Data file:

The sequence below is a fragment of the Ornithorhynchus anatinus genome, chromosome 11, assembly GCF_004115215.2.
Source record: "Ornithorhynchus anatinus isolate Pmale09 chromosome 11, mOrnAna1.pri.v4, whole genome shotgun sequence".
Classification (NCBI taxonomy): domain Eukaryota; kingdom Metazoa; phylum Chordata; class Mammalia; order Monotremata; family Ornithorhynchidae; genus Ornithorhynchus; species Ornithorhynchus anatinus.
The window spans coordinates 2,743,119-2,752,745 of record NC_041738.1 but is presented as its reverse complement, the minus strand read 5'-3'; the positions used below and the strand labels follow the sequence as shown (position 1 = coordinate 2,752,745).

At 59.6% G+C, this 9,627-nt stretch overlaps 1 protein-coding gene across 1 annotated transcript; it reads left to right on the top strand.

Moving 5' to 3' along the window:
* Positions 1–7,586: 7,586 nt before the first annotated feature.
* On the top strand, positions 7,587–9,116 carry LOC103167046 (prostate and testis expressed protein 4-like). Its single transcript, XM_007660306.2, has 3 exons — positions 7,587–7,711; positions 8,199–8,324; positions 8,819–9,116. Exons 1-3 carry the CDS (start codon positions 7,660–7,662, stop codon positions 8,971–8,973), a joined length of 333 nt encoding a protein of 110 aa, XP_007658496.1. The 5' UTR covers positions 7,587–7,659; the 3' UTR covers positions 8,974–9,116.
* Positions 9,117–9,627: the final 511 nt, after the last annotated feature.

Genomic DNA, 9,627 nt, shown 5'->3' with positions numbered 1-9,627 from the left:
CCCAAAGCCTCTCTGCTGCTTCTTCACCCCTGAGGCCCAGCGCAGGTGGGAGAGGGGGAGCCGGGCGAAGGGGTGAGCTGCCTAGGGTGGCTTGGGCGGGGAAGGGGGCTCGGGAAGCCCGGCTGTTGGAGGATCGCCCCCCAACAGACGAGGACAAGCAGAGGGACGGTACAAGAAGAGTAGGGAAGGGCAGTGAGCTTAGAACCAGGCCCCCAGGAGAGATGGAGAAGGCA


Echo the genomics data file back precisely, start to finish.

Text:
The sequence below is a fragment of the Ornithorhynchus anatinus genome, chromosome 11, assembly GCF_004115215.2.
Source record: "Ornithorhynchus anatinus isolate Pmale09 chromosome 11, mOrnAna1.pri.v4, whole genome shotgun sequence".
Classification (NCBI taxonomy): domain Eukaryota; kingdom Metazoa; phylum Chordata; class Mammalia; order Monotremata; family Ornithorhynchidae; genus Ornithorhynchus; species Ornithorhynchus anatinus.
The window spans coordinates 2,743,119-2,752,745 of record NC_041738.1 but is presented as its reverse complement, the minus strand read 5'-3'; the positions used below and the strand labels follow the sequence as shown (position 1 = coordinate 2,752,745).

At 59.6% G+C, this 9,627-nt stretch overlaps 1 protein-coding gene across 1 annotated transcript; it reads left to right on the top strand.

Moving 5' to 3' along the window:
* Positions 1–7,586: 7,586 nt before the first annotated feature.
* On the top strand, positions 7,587–9,116 carry LOC103167046 (prostate and testis expressed protein 4-like). Its single transcript, XM_007660306.2, has 3 exons — positions 7,587–7,711; positions 8,199–8,324; positions 8,819–9,116. Exons 1-3 carry the CDS (start codon positions 7,660–7,662, stop codon positions 8,971–8,973), a joined length of 333 nt encoding a protein of 110 aa, XP_007658496.1. The 5' UTR covers positions 7,587–7,659; the 3' UTR covers positions 8,974–9,116.
* Positions 9,117–9,627: the final 511 nt, after the last annotated feature.

Genomic DNA, 9,627 nt, shown 5'->3' with positions numbered 1-9,627 from the left:
CCCAAAGCCTCTCTGCTGCTTCTTCACCCCTGAGGCCCAGCGCAGGTGGGAGAGGGGGAGCCGGGCGAAGGGGTGAGCTGCCTAGGGTGGCTTGGGCGGGGAAGGGGGCTCGGGAAGCCCGGCTGTTGGAGGATCGCCCCCCAACAGACGAGGACAAGCAGAGGGACGGTACAAGAAGAGTAGGGAAGGGCAGTGAGCTTAGAACCAGGCCCCCAGGAGAGATGGAGAAGGCA